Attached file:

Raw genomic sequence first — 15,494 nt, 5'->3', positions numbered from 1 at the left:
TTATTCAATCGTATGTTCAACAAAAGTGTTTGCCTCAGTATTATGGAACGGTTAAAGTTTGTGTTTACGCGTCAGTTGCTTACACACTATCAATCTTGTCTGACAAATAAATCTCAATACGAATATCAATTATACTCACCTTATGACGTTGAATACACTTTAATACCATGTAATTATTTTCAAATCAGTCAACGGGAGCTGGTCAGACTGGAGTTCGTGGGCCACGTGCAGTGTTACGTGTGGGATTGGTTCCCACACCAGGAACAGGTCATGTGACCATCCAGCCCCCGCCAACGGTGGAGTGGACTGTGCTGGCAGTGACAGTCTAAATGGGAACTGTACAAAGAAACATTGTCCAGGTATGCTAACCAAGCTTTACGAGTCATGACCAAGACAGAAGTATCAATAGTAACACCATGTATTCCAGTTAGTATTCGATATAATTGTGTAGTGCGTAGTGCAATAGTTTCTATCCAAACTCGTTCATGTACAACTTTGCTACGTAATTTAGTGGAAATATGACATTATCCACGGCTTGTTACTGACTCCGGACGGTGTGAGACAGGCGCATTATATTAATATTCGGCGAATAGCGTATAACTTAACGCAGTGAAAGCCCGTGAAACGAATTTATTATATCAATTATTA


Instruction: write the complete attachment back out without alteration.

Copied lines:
Raw genomic sequence first — 15,494 nt, 5'->3', positions numbered from 1 at the left:
TTATTCAATCGTATGTTCAACAAAAGTGTTTGCCTCAGTATTATGGAACGGTTAAAGTTTGTGTTTACGCGTCAGTTGCTTACACACTATCAATCTTGTCTGACAAATAAATCTCAATACGAATATCAATTATACTCACCTTATGACGTTGAATACACTTTAATACCATGTAATTATTTTCAAATCAGTCAACGGGAGCTGGTCAGACTGGAGTTCGTGGGCCACGTGCAGTGTTACGTGTGGGATTGGTTCCCACACCAGGAACAGGTCATGTGACCATCCAGCCCCCGCCAACGGTGGAGTGGACTGTGCTGGCAGTGACAGTCTAAATGGGAACTGTACAAAGAAACATTGTCCAGGTATGCTAACCAAGCTTTACGAGTCATGACCAAGACAGAAGTATCAATAGTAACACCATGTATTCCAGTTAGTATTCGATATAATTGTGTAGTGCGTAGTGCAATAGTTTCTATCCAAACTCGTTCATGTACAACTTTGCTACGTAATTTAGTGGAAATATGACATTATCCACGGCTTGTTACTGACTCCGGACGGTGTGAGACAGGCGCATTATATTAATATTCGGCGAATAGCGTATAACTTAACGCAGTGAAAGCCCGTGAAACGAATTTATTATATCAATTATTA